Take a 30-year term, $300,000 loan that started on February 1, 2015 for example.  With an initial interest rate of 3.5%, if you make just the minimum payments, you’d pay $1,347 per month and pay $393,362 over the life of the loan. Now let’s assume that you refinance the same loan that has been paid down to $264,547 after 5 years. Let us also assume you secure an interest rate of 3.0% for 30 years. If you make the minimum payments, you’d pay $1,115 a month and pay $401,522 over the term. Which is paying $8,160 more in interest! Obviously, this doesn’t make sense.

The Closing Costs

In addition to this, you must consider the closing costs as most loans have them.

You paid closing costs when you bought the home. You’ll pay them again every time you refinance. It’s how most lenders stay in business. You may be able to shop around and find lower closing costs. But chances are, you’ll always pay something. Most lenders charge anywhere between 1% – 3% of the loan amount as closing costs. The closing costs play a role in your savings. In other words, they take away from your total savings because it costs money to get those savings.

Ideally, you should know your break-even point – the time it takes to ‘pay off’ the closing costs with the monthly savings. For example, if it cost you $2,500 in closing costs and you saved $100 a month in reduced monthly payments, your break-even point would be 25 months ($2,500/$100 = 25).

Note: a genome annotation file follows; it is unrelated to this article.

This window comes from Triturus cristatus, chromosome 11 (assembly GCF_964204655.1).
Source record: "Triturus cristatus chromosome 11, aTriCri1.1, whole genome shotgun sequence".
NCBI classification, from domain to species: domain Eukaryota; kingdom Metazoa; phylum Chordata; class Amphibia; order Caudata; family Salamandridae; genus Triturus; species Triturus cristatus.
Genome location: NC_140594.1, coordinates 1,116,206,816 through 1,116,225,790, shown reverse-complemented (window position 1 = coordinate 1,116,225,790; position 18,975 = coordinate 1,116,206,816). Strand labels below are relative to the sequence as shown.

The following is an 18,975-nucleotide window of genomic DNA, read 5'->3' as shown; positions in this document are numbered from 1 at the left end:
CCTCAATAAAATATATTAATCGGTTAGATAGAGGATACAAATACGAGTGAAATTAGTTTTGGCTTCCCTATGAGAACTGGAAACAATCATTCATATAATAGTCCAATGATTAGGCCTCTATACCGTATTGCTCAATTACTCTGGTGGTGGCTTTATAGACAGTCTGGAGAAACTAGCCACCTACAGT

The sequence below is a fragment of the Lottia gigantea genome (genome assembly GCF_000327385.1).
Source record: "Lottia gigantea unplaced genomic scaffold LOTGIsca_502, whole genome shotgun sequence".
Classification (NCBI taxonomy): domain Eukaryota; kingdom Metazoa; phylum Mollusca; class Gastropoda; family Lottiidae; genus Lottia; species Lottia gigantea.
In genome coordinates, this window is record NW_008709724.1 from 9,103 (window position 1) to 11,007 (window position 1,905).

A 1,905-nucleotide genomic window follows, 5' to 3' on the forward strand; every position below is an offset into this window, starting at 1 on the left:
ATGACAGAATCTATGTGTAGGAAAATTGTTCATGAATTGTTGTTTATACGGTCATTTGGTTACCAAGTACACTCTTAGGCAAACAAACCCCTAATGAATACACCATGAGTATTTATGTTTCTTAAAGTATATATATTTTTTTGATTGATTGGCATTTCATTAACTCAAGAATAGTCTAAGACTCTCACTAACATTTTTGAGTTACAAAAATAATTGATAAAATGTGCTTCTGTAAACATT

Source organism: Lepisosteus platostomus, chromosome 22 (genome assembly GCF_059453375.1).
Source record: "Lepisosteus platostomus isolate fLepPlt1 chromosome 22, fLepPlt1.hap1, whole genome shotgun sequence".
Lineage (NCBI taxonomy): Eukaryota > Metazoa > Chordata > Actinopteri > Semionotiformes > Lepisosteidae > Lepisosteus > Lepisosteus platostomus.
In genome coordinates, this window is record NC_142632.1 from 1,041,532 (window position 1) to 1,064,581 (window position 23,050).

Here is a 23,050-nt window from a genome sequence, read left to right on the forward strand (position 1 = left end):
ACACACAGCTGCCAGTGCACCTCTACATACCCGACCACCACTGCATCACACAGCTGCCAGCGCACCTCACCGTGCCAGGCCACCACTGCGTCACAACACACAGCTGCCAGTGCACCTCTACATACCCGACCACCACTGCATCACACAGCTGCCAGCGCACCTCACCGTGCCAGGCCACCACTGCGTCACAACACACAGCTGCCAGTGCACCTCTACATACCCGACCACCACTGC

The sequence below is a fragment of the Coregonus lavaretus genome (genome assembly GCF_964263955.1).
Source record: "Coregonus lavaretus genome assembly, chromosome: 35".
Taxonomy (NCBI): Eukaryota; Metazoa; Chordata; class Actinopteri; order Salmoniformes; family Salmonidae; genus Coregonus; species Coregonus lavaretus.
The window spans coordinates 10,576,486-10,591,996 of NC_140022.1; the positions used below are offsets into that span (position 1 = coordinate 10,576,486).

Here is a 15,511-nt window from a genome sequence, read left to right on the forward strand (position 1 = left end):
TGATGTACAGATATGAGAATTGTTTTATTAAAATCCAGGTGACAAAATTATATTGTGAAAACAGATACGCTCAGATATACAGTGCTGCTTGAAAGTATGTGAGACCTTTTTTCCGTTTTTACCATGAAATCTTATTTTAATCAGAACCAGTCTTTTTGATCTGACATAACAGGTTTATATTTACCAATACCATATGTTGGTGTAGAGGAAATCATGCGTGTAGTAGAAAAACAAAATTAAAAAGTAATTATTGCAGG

The Real Savings

If we look at the big picture here, it looks like you should only refinance if you save money on monthly payments AND pay less interest over the loan’s term. All while also considering the closing costs. If the break-even point is too far off – say 5+ years, it may not make sense to refinance. You won’t realize the savings for too many years. And by that point, you may either move, sell the house or want to refinance again. This negates the benefits of refinancing in the first place.

What if that’s not all, though? There’s another way to look at it – the method we prefer. In fact, we’ve created a unique refinance calculator to help you see the process firsthand.

Using our Mortgage Refinance Calculator to Decide

To use our mortgage refinance calculator, you’ll need a few figures:

  • Your original loan amount when you bought the home
  • The original loan start date (the date of your first payment)
  • The original loan term
  • The original interest rate
  • Your current outstanding principal